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Choosing where to base yourself is one of the most important decisions you will make when you move to Krabi. Although the road network is well-developed, and getting around is quite easy if you have your own transport, proximity to the nearest point of 'civilisation' will strongly influence your day-to-day lifestyleTHERE are not really any distinct neighbourhood markers in Krabi. Most areas are fairly mixed, income-wise, and there is little control over who your neighbours are, or will be in the future if the land is sold. Land is also being bought and developed at a furious rate, so if you prize the open green space currently surrounding the property, the only way to guarantee it will still be there in a few years is to buy it yourself!
A major 'location' consideration should be how close to other foreigners your new home will be. Some people prefer to stay in areas where there are a lot of westerners, like Ao Nang or Ko Lanta, while others positively seek out areas far from tourism and other expats. As Krabi can be considered very safe in terms of personal security, the only thing driving this choice is your personal taste.
One of the biggest misconceptions people have when they decide to move to Krabi is that they will be able to live on the beach. In fact, as beachfront property comes at such a premium, almost all is used for commercial purposes. Even the beaches that have not yet been developed have already been bought up by investors now looking to sell big plots of 50 rai and upwards.
For those who insist on being close to the sand, the only (as yet) undeveloped stretches of beach left in Krabi are in Ao Nam Mao, close to Ao Nang, and Long Beach (Had Yao) in Neua Klong District; there are several luxury residential projects (Amatapura; Baan Ivory Palm, Krabi Sunset / Lekiri) underway in these areas for interested buyers.
There is no shortage of beautiful locations in Krabi, however, and inland in the lush, green surroundings is where youíll find most private housing. Property in these quieter areas (still with good road access to a beach) tends to be a good investment, with a healthy resale value. If a sea view is important to you, try looking in Ko Lanta, where most developments are up on the hillsides along the west coast, affording panoramic sunset vistas across to the Phi Phi islands. The access roads up to these hillsides can be tricky, however, even in a 4WD vehicle. It may be worthwhile to remember, you will be here every day, so a view of the sea will not seem so important after a while!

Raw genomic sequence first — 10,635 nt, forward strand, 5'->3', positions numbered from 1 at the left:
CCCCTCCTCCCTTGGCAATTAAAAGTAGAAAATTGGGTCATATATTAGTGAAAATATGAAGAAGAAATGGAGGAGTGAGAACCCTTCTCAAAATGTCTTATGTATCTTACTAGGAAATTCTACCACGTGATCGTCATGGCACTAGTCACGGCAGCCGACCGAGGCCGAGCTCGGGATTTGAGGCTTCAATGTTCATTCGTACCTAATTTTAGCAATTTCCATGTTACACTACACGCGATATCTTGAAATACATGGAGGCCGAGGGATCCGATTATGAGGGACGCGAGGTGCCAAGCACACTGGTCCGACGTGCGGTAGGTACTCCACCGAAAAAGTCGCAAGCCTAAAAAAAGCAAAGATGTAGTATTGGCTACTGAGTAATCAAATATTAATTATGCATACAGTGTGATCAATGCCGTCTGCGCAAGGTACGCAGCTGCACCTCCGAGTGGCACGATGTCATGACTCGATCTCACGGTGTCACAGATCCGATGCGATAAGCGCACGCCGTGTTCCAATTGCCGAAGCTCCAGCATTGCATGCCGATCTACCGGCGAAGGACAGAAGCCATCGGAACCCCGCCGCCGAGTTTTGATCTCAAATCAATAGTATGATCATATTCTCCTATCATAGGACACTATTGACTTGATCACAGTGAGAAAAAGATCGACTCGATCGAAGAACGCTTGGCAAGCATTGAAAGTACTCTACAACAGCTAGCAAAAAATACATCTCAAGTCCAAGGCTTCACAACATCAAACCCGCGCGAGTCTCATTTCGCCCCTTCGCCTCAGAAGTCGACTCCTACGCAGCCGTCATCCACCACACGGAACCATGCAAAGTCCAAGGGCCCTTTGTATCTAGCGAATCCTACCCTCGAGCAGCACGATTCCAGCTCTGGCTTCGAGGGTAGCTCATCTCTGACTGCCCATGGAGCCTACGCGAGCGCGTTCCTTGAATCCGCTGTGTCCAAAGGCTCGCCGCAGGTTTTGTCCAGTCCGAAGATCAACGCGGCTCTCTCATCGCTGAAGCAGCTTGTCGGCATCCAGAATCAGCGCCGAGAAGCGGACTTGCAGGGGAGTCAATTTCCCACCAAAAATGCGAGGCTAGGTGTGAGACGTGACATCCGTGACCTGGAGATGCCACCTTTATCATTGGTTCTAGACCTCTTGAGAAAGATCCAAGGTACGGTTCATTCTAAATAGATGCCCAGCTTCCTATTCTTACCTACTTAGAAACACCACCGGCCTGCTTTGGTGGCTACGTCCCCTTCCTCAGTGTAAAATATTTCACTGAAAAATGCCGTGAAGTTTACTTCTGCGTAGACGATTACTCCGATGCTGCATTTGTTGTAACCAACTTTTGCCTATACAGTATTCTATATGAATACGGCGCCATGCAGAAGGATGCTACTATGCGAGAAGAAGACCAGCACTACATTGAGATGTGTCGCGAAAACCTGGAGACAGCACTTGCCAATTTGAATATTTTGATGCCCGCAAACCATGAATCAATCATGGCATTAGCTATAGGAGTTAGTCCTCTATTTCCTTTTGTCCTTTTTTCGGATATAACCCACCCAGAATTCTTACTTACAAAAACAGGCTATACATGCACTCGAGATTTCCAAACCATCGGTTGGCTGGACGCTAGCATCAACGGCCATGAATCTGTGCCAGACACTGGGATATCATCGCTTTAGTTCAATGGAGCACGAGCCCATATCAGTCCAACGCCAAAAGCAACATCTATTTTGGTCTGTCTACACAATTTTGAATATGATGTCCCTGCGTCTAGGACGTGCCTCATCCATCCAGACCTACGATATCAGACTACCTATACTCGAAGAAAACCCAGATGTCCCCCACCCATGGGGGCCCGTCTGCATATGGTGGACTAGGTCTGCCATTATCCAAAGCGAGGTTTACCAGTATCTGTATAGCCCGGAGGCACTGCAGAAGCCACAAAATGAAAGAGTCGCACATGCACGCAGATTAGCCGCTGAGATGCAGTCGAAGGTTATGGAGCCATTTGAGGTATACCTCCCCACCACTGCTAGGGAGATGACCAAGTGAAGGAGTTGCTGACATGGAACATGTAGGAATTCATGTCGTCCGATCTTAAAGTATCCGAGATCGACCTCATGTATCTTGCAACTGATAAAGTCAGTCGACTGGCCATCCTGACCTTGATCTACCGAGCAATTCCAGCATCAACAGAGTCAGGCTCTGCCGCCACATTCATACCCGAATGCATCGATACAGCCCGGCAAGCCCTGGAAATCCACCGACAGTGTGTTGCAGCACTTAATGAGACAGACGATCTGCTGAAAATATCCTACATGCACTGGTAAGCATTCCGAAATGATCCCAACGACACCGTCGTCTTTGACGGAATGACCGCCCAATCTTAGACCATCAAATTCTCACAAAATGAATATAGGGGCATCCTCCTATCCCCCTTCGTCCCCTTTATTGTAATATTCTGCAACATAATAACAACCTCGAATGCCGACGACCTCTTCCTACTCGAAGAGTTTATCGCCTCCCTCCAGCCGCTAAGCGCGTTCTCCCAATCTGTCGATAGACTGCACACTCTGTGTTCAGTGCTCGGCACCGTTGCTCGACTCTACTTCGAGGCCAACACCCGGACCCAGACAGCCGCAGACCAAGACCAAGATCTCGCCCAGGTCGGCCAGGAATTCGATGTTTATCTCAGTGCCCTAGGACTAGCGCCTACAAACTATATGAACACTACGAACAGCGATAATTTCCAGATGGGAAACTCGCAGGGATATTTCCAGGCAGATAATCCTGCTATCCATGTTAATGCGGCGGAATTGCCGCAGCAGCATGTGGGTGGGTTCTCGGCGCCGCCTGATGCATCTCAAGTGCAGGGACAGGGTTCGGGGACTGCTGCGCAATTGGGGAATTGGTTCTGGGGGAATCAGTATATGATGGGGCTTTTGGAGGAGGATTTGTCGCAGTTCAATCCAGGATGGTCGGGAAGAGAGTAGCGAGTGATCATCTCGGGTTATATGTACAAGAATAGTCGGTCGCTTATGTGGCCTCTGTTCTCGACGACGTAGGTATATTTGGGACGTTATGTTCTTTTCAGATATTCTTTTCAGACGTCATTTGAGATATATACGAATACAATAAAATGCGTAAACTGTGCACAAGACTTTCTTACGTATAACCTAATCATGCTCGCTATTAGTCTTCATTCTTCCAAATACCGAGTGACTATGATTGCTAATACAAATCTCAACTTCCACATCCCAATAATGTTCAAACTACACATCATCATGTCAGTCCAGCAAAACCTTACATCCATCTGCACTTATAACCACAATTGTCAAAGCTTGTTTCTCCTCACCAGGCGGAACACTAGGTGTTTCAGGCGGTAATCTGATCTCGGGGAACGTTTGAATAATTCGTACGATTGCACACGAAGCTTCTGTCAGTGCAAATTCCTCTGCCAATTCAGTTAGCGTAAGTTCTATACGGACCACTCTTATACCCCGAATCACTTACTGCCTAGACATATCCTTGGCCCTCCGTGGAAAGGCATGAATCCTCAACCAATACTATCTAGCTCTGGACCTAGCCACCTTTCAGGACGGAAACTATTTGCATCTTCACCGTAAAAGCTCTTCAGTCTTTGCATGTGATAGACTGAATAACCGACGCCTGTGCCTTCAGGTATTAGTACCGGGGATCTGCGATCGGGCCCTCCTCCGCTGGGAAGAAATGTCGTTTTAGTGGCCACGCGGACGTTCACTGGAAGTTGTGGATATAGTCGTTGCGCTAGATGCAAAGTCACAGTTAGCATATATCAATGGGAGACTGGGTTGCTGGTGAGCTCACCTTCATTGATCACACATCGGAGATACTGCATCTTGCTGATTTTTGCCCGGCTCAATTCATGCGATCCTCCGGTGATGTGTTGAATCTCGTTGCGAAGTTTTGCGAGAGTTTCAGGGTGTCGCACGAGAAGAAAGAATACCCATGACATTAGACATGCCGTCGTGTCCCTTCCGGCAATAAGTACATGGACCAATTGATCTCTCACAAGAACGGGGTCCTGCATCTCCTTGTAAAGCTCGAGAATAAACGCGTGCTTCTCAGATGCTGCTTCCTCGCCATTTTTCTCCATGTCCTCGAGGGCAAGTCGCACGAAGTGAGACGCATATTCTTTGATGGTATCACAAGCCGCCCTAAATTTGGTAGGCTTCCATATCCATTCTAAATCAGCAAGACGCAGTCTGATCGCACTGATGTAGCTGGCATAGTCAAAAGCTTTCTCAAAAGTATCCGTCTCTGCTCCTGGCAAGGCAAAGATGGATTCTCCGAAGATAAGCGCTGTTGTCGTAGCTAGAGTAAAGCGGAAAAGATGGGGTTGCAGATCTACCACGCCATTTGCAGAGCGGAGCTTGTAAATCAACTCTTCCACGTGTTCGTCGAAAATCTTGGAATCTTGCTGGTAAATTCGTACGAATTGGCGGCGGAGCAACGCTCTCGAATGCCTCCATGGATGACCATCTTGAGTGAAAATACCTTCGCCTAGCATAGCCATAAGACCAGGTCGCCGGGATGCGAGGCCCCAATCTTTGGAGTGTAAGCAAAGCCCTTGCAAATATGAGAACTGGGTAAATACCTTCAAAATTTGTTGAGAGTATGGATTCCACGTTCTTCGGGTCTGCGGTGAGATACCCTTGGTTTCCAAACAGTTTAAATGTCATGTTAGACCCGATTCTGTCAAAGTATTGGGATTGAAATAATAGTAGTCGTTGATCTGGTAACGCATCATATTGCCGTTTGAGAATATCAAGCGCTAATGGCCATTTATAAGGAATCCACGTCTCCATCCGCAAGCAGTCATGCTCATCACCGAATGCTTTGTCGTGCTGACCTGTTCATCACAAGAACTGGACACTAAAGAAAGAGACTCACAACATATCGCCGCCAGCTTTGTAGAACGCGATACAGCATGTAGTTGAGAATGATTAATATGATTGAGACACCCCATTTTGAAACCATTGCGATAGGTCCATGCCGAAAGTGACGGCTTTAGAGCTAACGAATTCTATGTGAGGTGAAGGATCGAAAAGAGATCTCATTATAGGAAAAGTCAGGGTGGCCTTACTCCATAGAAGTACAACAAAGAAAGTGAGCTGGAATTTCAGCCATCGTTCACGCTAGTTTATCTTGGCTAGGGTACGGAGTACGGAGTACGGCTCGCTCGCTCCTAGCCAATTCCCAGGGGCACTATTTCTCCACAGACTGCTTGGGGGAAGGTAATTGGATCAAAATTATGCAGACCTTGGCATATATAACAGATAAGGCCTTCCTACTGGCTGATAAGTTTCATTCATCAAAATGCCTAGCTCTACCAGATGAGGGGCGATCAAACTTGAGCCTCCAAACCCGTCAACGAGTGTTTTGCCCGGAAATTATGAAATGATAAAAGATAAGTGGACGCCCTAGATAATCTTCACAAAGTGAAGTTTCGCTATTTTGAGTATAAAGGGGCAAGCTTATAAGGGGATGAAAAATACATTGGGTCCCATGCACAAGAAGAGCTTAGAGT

The second thing in deciding where to live is to choose whether you wish to build your own house on a piece of land, or buy an existing, or soon-to-be-built property.
For a simple holiday home, it is definitely more advisable to buy into one of the new residential estates being constructed in the region, even if choice is still very limited compared with Phuket. While you will now find the odd contemporary Balinese-style villa, for the most part Krabiís housing developments and land subdivision projects usually follow a fairly standard floorplan, but developers do often allow you to customise or upgrade your home design, from their particular range of criteria.
These types of homes are often designed as a gated community, with security and communal facilities such as swimming pools and gyms. While many people donít like the idea of living behind walls, security is certainly something to consider if your property will be empty for several months of the year. Some estates will also offer a sub-letting service so you can generate rental income while you are away. You can view some of these projects, including floorplans, on the Krabi property listings page.
Lot choice (if you have one) within a development is also important. While foreigners tend to put an emphasis on peace and quiet, many Thai buyers prefer to be near a road. Land next to a main artery is always worth more - up to ten times as much - as the same sized plot further back.
More choice in the market (individual houses, more creative designs) is on the horizon, but it will not happen until the infrastructure is here. While Krabi may win hands down in a natural beauty contest, it has yet to offer the kind of hospitals, international schools and transport links that most ex-pats favour - although these things are a short (2-hour) drive away in Phuket. For more information on the ex-pat life here, see our Krabi expat guide, as well as the news forum on Your Krabi for the latest updates on infrastructure in the province.
Above: Railay Beach (west) - although most property in Krabi is not on the beach, places like this are never far away
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